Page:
Clinton rips complaints about civility: ‘What is more uncivil and cruel than taking children away?’

Former Democratic presidential nominee Hillary ClintonHillary Diane Rodham ClintonGOP lawmaker defends Chelsea Clinton after confrontation over New Zealand attacks Klobuchar: Race, gender should not be litmus tests for 2020 Dem nominee Kirsten Gillibrand officially announces White House run MORE slammed the rising complaints about the lack of civility in politics, asking, "What is more uncivil and cruel than taking children away?" 

Clinton told The Guardian in an interview this week that the Trump administration's "zero tolerance" policy that resulted in thousands of families being separated at the southern border should be met with "resolve and strength." 

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"If some of that comes across as a little uncivil, well, children’s lives are at stake, their futures are at stake," Clinton said. "That is that ridiculous concept of bothsideism."

“‘Well, you know, somebody made an insulting, profane remark about President TrumpDonald John TrumpJoint Chiefs chairman denies report that US is planning to keep 1K troops in Syria Kansas Department of Transportation calls Trump 'delusional communist' on Twitter Trump has privately voiced skepticism about driverless cars: report MORE, and he separated 2,300 children from their families, that’s both sides, and we should stop being uncivil — oh and, by the way, he should stop separating children.’ Give me a break, really,” Clinton added.

“I mean, this is a crisis of his making that will damage kids for no good reason at all, and I think everybody should be focused on that until the children are reunited.”

Trump signed an executive order last week that halted his administration's policy of dividing families at the border. However, it remains unclear how the families will be reunited, and the "zero tolerance" policy of prosecuting everyone who crosses the border illegally remains.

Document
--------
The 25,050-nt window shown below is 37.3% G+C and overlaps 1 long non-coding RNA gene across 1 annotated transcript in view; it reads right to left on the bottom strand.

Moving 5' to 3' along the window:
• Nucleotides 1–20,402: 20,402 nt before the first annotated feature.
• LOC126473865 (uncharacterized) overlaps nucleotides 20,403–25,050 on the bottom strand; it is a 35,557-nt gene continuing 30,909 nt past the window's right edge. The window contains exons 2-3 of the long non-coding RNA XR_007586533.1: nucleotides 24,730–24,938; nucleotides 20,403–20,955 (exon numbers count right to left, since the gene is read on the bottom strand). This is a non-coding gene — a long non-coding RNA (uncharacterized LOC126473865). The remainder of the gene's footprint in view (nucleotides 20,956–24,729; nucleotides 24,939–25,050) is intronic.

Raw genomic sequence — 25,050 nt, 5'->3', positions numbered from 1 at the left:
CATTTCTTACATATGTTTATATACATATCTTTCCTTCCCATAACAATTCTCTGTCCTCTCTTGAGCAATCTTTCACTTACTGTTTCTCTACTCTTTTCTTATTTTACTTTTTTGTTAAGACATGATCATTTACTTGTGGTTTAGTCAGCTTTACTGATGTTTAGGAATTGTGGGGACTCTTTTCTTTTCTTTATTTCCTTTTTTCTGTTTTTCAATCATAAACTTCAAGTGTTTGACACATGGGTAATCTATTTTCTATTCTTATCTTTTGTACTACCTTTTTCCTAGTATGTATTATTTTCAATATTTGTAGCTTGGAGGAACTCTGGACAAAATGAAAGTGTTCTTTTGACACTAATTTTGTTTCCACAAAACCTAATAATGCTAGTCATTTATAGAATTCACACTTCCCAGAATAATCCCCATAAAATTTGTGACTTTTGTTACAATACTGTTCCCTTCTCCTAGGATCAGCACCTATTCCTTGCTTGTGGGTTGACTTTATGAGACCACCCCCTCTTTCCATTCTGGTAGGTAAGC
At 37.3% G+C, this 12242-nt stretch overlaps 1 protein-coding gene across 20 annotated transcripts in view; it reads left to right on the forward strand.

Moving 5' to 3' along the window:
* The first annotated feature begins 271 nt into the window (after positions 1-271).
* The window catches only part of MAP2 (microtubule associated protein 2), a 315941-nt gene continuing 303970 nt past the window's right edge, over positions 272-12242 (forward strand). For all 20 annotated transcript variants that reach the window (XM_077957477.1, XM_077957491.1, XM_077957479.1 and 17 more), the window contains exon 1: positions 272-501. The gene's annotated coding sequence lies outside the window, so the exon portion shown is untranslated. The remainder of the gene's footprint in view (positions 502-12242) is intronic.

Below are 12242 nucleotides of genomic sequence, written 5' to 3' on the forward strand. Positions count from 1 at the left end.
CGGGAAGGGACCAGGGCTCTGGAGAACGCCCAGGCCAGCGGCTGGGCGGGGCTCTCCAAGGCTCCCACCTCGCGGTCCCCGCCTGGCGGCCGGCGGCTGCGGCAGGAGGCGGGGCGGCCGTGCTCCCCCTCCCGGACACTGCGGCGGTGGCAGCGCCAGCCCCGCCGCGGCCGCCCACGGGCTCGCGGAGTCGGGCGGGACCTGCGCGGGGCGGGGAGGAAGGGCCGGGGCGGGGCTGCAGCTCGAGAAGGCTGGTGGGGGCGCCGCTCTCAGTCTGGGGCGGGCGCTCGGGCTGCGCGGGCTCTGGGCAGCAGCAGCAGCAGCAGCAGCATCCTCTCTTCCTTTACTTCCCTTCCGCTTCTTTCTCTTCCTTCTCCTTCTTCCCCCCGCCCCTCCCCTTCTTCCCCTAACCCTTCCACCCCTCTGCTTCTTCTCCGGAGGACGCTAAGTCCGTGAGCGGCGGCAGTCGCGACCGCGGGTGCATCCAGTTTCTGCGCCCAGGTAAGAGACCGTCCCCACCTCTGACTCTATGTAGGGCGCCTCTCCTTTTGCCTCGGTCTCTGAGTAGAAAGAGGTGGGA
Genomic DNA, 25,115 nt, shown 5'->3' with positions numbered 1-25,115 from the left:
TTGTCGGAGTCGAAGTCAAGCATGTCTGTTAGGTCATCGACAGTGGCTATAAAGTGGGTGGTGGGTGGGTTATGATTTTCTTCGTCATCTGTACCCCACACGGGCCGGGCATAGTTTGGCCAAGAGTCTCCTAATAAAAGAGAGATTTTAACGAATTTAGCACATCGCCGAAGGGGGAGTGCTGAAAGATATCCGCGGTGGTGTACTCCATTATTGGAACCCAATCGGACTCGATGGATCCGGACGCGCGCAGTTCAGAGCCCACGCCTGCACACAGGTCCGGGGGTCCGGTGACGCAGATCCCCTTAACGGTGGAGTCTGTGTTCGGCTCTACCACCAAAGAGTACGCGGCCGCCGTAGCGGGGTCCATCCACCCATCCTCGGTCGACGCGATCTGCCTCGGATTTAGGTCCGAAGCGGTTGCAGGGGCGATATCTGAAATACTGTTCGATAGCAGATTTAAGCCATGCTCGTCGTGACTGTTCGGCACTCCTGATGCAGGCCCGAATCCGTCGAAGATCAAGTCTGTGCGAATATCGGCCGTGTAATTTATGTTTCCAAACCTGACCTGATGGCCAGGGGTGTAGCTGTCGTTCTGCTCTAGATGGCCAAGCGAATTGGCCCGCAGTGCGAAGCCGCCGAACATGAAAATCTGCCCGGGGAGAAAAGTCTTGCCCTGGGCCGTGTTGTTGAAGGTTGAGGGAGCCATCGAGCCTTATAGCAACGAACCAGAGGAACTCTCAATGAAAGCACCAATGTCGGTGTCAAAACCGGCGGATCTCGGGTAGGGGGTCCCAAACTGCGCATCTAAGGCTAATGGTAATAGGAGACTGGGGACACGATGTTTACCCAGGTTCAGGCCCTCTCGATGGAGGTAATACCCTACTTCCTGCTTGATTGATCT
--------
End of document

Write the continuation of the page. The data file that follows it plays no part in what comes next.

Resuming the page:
Clinton's comments come after debates about civility in politics reemerged following the public confrontations Trump Cabinet officials faced in recent weeks, particularly when they dine out at restaurants. It reached more a intense level after Rep. Maxine WatersMaxine Moore WatersOn The Money: Senate rejects border declaration in rebuke to Trump | Dems press Mnuchin on Trump tax returns | Waters says Wells Fargo should fire its CEO Maxine Waters says Wells Fargo should fire its CEO On The Money: Wells Fargo chief gets grilling | GOP, Pence discuss plan to defeat Dem emergency resolution | House chair sees '50-50' chance of passing Dem budget | Trump faces pressure over Boeing MORE (D-Calif.) called for the confrontations to continue.

Trump claimed that Waters was urging violent protests and that she should be careful what she wished for. Waters said on Thursday she was forced to cancel two public events this weekend because of a serious death threat, which she blamed on Trump's attacks against her. 

"As the President has continued to lie and falsely claim that I encouraged people to assault his supporters, while also offering a veiled threat that I should 'be careful', even more individuals are leaving [threatening] messages and sending hostile mail to my office," Waters said. 

Clinton said that her "worst fears" about Trump's presidency have come come true.